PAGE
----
Fed holds rates steady while noting tighter financial conditions
On Wednesday, November 1, 2023, the Federal Open Market Committee (FOMC) voted unanimously to hold the fed funds rate at a target range of 5.25%–5.50%. Today's pause represents consecutive FOMC meetings with no rate change, having hiked in 11 out of the last 14 prior meetings. The most notable change to the FOMC statement was a reference to tightening financial as well as credit conditions, suggesting the Committee is beginning to see the effects of restrictive monetary policy. That said, Powell highlighted strong GDP growth in the U.S. economy of late, supported by a robust labor market. He noted in particular that the supply of labor has increased — supported by immigration levels which have returned to pre-pandemic levels — but labor demand still exceeds the supply of available workers.
Impact on rates
While the economic comments could be viewed as hawkish, Powell's comments surrounding uncertainty over one additional previously anticipated rate hike — along with the general tightening of financial conditions — led the market to view Powell's overall sentiment as dovish. As such, expectations of additional Fed rate hikes this year fell significantly following the meeting, as the market sees the Fed balancing the strong labor market against increasingly tighter financial conditions.
Two-year swap rates have fallen roughly 30 basis points since peaking in mid-October, with roughly 15 of those basis points falling in the aftermath of today's FOMC meeting. That said, long-term rates remain elevated relative to prior FOMC meetings, with 10-year yields roughly 40 basis points higher than the prior FOMC meeting (despite also falling today). While short-term rates represent market expectations of the Fed, the more elusive long-term rates garnered attention in the post-Fed press conference. The Fed’s quantitative tightening — along with higher risk premia — were cited as potential drivers of higher long-term rates.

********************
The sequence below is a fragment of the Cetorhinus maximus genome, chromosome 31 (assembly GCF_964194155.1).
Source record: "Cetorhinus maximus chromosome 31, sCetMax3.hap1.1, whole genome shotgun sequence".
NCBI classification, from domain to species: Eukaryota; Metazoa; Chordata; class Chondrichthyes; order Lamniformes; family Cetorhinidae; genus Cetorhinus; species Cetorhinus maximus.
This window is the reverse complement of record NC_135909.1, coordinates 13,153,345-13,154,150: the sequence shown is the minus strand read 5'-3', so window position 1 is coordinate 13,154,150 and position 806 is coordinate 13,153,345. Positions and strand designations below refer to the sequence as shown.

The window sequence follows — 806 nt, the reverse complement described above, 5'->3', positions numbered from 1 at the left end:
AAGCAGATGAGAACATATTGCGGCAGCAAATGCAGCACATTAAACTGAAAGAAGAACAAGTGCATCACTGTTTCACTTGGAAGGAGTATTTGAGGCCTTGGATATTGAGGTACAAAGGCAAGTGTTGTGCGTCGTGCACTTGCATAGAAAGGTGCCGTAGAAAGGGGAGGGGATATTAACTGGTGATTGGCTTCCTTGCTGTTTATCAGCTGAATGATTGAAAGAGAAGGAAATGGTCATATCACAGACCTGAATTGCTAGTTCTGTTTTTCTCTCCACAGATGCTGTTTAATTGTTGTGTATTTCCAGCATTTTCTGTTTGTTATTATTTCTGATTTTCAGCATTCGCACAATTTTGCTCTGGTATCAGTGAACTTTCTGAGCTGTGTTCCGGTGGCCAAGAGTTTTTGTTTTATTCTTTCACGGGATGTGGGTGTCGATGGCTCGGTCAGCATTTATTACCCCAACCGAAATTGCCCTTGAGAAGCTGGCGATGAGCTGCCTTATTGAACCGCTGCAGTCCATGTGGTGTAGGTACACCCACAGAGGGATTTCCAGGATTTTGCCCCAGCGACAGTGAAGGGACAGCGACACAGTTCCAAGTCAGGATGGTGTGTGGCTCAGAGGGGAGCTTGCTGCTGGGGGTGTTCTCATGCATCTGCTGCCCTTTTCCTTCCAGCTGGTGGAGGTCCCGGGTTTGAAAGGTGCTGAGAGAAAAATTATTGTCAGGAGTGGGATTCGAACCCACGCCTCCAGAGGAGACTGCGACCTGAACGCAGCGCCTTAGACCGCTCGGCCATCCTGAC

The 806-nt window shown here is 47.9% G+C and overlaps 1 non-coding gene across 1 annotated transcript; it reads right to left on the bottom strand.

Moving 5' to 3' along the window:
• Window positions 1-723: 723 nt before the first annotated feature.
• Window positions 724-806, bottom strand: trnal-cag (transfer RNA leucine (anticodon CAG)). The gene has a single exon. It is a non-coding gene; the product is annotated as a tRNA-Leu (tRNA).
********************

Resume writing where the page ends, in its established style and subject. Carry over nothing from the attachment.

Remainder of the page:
In a tone consistent with prior meetings, Chair Powell was resolute regarding the Fed’s focus on reducing inflation to its 2.00% target. While Powell noted that the Committee was not confident in financial conditions being restrictive enough to bring inflation down, he reiterated that they will take a meeting-by-meeting approach. He explicitly stated that the Committee doesn’t see a recession in the "near-term," given strong GDP growth in the third quarter, but also referenced prevailing uncertainty including Federal government budget talks and global geopolitical conflicts.
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